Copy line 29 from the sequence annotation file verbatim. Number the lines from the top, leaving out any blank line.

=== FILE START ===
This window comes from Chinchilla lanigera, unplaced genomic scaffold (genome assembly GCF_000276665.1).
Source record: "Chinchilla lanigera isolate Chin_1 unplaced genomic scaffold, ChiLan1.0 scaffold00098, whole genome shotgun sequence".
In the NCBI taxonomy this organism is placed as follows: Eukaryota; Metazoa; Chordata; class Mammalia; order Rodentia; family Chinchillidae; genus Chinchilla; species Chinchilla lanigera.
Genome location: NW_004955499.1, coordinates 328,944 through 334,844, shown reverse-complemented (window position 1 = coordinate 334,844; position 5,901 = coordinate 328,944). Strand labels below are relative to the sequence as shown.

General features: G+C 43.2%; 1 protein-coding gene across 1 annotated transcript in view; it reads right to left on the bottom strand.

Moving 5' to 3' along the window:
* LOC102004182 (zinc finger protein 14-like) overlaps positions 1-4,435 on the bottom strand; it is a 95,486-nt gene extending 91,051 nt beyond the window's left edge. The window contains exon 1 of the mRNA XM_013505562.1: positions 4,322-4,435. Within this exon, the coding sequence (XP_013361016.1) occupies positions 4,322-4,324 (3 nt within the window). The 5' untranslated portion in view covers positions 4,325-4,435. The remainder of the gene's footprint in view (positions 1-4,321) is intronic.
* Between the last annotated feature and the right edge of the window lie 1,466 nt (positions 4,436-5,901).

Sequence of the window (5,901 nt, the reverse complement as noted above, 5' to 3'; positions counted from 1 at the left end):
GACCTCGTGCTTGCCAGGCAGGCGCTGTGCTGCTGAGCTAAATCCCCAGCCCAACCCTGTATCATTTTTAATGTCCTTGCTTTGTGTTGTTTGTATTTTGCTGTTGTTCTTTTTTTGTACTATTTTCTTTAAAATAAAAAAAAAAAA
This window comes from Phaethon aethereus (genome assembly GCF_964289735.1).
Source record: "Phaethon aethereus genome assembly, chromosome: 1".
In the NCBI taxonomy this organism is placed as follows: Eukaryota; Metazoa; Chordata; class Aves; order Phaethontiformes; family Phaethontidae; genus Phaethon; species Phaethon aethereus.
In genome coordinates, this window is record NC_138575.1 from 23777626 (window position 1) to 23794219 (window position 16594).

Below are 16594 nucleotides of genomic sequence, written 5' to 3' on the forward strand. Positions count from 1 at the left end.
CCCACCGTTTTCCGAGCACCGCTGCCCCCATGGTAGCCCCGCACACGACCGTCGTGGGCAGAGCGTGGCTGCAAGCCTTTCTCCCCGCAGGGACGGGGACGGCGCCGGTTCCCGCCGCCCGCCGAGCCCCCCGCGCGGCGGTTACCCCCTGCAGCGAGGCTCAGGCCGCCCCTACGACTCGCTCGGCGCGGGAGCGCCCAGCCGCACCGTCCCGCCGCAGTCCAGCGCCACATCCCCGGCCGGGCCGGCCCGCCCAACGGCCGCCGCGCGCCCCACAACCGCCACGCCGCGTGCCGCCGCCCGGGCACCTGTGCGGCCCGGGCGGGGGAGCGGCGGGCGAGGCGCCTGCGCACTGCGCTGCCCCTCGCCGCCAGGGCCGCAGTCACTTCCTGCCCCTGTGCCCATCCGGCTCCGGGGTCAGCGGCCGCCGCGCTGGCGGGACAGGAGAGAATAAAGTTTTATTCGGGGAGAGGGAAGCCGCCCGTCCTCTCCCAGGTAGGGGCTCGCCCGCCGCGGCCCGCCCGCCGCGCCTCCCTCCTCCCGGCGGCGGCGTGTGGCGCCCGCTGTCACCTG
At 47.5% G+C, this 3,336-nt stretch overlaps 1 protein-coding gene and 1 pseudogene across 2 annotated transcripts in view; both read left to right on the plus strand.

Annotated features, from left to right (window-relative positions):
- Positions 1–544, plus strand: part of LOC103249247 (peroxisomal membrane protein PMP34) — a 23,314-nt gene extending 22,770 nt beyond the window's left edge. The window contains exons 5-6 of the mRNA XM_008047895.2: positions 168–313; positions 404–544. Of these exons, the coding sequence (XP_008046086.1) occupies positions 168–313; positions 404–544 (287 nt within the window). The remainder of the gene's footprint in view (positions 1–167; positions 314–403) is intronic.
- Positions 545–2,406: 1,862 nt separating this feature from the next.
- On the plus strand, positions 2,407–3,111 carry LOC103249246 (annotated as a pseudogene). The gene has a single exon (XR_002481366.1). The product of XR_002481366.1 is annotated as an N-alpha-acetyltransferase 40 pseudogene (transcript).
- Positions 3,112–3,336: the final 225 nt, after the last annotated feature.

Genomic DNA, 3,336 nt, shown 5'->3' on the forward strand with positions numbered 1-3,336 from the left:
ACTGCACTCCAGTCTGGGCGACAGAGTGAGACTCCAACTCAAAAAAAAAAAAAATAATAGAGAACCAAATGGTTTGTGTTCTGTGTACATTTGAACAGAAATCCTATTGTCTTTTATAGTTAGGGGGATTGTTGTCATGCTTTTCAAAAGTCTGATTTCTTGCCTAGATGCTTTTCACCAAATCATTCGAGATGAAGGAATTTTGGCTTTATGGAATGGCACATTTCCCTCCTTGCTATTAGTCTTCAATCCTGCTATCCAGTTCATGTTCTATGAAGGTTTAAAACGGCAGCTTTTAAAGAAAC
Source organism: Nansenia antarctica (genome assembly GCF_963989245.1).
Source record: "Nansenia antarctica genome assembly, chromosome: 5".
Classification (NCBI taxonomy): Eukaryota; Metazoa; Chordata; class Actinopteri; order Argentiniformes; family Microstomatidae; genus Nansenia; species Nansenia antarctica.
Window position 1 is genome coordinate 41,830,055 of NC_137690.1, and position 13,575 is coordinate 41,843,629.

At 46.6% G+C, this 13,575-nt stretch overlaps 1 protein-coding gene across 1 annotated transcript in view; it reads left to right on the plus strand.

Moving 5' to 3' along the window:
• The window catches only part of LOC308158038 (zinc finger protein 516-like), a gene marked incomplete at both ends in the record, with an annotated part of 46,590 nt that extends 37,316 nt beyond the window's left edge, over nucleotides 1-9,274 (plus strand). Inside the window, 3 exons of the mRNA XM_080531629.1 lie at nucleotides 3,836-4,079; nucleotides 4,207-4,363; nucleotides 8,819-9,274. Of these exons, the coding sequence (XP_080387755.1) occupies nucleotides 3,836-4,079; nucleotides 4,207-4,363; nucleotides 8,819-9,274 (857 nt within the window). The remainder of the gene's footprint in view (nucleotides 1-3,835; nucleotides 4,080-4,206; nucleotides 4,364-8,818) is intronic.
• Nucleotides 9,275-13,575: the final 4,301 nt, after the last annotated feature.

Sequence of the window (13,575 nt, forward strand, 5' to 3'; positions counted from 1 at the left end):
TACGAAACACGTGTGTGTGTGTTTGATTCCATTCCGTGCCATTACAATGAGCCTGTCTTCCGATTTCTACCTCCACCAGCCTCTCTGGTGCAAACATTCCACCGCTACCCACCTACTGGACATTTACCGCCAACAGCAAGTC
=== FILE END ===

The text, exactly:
At 46.6% G+C, this 13,575-nt stretch overlaps 1 protein-coding gene across 1 annotated transcript in view; it reads left to right on the plus strand.